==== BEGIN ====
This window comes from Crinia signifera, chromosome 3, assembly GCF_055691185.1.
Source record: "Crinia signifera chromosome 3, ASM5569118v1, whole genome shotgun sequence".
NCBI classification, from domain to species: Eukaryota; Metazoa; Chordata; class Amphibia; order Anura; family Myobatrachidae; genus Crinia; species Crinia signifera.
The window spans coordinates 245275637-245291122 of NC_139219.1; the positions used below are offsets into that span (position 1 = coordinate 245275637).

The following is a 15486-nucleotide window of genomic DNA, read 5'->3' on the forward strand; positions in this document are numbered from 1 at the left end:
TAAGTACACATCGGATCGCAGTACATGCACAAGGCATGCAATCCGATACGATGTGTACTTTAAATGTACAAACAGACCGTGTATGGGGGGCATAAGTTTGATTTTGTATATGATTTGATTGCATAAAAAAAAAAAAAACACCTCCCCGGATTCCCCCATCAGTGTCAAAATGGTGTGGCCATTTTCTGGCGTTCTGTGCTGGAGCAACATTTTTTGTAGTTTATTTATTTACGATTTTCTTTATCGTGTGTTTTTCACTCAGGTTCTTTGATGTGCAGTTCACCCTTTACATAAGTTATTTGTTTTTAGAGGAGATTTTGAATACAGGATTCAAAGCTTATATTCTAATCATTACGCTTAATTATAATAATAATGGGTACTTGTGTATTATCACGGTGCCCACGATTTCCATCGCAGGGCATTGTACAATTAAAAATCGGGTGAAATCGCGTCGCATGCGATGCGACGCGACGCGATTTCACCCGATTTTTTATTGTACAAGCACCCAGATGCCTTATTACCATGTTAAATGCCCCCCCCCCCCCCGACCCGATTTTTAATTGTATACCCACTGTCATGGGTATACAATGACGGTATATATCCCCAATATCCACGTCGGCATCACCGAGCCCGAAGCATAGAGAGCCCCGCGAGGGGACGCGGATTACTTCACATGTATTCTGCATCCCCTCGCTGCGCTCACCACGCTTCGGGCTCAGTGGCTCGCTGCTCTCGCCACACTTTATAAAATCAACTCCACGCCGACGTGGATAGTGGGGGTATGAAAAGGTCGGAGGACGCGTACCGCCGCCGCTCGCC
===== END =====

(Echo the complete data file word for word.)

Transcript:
This window comes from Crinia signifera, chromosome 3, assembly GCF_055691185.1.
Source record: "Crinia signifera chromosome 3, ASM5569118v1, whole genome shotgun sequence".
NCBI classification, from domain to species: Eukaryota; Metazoa; Chordata; class Amphibia; order Anura; family Myobatrachidae; genus Crinia; species Crinia signifera.
The window spans coordinates 245275637-245291122 of NC_139219.1; the positions used below are offsets into that span (position 1 = coordinate 245275637).

The following is a 15486-nucleotide window of genomic DNA, read 5'->3' on the forward strand; positions in this document are numbered from 1 at the left end:
TAAGTACACATCGGATCGCAGTACATGCACAAGGCATGCAATCCGATACGATGTGTACTTTAAATGTACAAACAGACCGTGTATGGGGGGCATAAGTTTGATTTTGTATATGATTTGATTGCATAAAAAAAAAAAAAACACCTCCCCGGATTCCCCCATCAGTGTCAAAATGGTGTGGCCATTTTCTGGCGTTCTGTGCTGGAGCAACATTTTTTGTAGTTTATTTATTTACGATTTTCTTTATCGTGTGTTTTTCACTCAGGTTCTTTGATGTGCAGTTCACCCTTTACATAAGTTATTTGTTTTTAGAGGAGATTTTGAATACAGGATTCAAAGCTTATATTCTAATCATTACGCTTAATTATAATAATAATGGGTACTTGTGTATTATCACGGTGCCCACGATTTCCATCGCAGGGCATTGTACAATTAAAAATCGGGTGAAATCGCGTCGCATGCGATGCGACGCGACGCGATTTCACCCGATTTTTTATTGTACAAGCACCCAGATGCCTTATTACCATGTTAAATGCCCCCCCCCCCCCCGACCCGATTTTTAATTGTATACCCACTGTCATGGGTATACAATGACGGTATATATCCCCAATATCCACGTCGGCATCACCGAGCCCGAAGCATAGAGAGCCCCGCGAGGGGACGCGGATTACTTCACATGTATTCTGCATCCCCTCGCTGCGCTCACCACGCTTCGGGCTCAGTGGCTCGCTGCTCTCGCCACACTTTATAAAATCAACTCCACGCCGACGTGGATAGTGGGGGTATGAAAAGGTCGGAGGACGCGTACCGCCGCCGCTCGCC